Date of Graduation

Summer 2010


Master of Science in Criminology and Criminal Justice


Criminology and Criminal Justice

Committee Chair

Brett Garland


Few studies have been dedicated to the topics of prison rape and snitching. The purpose of this study is to determine if a link exists between exposure to prison and attitudes toward the reporting of prison rape by inmates. The research focuses on the specific question, "Is reporting rape considered snitching?" Data from a previous study entitled Ethno-Methodological Study of the Subculture of Prison Inmate Sexuality in the United States, 2004-2005 was used. The sample includes 409 male inmates who were sampled using classical probability sampling. Data were gathered through personal interviews with the inmates. Logistic regression was used to analyze the data. Results indicated that the longer an inmate served in prison on his current conviction, the more likely he was to consider reporting rape to be snitching. Also, if an inmate was Black, he was less likely to consider reporting rape to be snitching. Although few significant results were found, this study will serve as a stepping stone for future research to explore the issue of unreported rapes in U.S. prisons.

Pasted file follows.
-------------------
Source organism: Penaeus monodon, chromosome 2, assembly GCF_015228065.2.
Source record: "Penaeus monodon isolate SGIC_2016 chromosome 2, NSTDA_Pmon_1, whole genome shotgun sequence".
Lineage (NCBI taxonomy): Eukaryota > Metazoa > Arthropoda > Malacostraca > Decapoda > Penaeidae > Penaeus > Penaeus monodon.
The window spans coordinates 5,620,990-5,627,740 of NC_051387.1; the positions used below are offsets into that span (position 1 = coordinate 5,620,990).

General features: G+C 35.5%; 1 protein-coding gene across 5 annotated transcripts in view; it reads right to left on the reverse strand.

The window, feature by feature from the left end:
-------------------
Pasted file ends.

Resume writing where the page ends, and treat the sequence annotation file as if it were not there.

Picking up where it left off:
prisonization, snitching, prison rape, inmate code, deprivation model, importation model

Subject Categories

Criminology and Criminal Justice


© Gabrielle Nicole Wilson

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